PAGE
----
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Lansing explores redesign of east side of Michigan Avenue

Lansing skyline
WKAR File Photo

The city of Lansing is developing a plan to redesign an eastern section of Michigan Avenue.

The current proposal would reconfigure a mile and a half of the corridor from Pennsylvania Avenue to Clippert Street. The current proposal would modernize traffic signals and install bicycle lanes on each side of the road, making cycling easier.

Lansing Public Service Director Andy Kilpatrick said the project will allow for maintenance upgrades and serve as a long-term update to the corridor's infrastructure.

"This will kind of be a new road," Kilpatrick said. "Once it's done, we anticipate we're not gonna have to get back in here for probably a good 15 or 20 years."

To make space for the additions without widening the avenue, construction would remove one eastbound car lane while retaining a center turning lane, two westbound lanes and street parking. Kilpatrick said traffic patterns illustrated a need for more capacity for inbound morning commuters.

Officials have been exploring plans for years to revamp Michigan Avenue, a corridor that sees close to 20,000 drivers a day. The Tri-County Regional Planning Commission is working on a study for changes to a broader region of the road. Lansing also offers a façade improvement program for business owners along major roads to receive support for aesthetic renovations.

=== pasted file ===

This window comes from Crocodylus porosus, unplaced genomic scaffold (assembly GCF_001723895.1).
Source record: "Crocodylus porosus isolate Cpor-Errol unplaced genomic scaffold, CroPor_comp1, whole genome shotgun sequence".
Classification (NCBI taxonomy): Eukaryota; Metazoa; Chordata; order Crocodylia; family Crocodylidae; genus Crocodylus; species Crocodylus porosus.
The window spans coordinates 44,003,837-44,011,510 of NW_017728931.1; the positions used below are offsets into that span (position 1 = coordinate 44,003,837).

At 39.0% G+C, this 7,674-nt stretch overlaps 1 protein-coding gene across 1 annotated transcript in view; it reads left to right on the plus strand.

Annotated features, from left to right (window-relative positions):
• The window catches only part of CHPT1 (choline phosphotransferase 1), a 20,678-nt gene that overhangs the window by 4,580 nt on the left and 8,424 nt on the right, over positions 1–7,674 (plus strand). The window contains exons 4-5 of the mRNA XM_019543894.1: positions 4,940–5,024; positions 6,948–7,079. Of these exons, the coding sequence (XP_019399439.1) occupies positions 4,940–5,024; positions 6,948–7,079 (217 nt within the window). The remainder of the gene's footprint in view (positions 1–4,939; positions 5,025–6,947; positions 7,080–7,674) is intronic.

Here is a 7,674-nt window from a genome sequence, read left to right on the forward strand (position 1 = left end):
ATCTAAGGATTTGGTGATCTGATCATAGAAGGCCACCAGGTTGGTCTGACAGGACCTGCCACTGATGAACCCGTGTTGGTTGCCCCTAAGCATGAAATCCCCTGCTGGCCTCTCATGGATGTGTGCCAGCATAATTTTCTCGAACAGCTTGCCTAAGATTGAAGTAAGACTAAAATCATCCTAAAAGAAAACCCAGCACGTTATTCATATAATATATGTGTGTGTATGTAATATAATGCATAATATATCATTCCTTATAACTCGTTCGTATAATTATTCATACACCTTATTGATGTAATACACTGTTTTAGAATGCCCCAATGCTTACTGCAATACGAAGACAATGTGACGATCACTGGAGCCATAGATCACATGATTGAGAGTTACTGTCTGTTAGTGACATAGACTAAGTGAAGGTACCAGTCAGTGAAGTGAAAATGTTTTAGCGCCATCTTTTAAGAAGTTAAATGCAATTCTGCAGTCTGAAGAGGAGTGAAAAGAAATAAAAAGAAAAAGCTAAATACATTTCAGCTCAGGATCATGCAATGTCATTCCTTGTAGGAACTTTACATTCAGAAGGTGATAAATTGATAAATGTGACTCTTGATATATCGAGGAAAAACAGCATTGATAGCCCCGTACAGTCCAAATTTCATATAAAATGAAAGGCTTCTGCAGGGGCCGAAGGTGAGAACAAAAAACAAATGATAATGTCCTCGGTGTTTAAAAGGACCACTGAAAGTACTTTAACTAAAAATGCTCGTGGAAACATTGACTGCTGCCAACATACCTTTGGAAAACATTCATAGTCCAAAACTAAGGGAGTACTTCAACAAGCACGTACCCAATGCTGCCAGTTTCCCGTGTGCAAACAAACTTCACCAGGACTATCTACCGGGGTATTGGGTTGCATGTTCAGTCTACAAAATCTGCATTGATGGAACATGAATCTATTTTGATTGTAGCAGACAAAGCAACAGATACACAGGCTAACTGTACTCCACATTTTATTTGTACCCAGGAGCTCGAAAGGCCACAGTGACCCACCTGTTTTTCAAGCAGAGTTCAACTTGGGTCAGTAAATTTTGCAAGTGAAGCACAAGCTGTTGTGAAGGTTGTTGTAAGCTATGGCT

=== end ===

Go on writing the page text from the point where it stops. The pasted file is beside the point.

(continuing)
A proposal from the Capital Area Transportation Authority to transform Route 1 into a Bus Rapid Transit system would have made substantial changes to the corridor. Officials abandoned that plan following an opposition campaign and a loss of federal funding.

Kilpatrick said the BRT plan's demise gave the city the opportunity to craft a new option based on earlier input. The city held a public meeting last week to measure support for the plan, and Kilpatrick said reactions were generally positive to the redesign.

He added that community members had expressed support for introducing cycling infrastructure to construction proposals.

"The fact that that project is not moving forward now, that enabled us to kind of accommodate everyone, both the traffic out there, keep parking, and then add cycling facility," he said.

The project will cost about $11.4 million, with $7.7 million in federal funding to pay for roadwork. The city expects utility maintenance to begin this fall and road construction to begin in 2024.

Arjun Thakkar is WKAR's politics and civics reporter.
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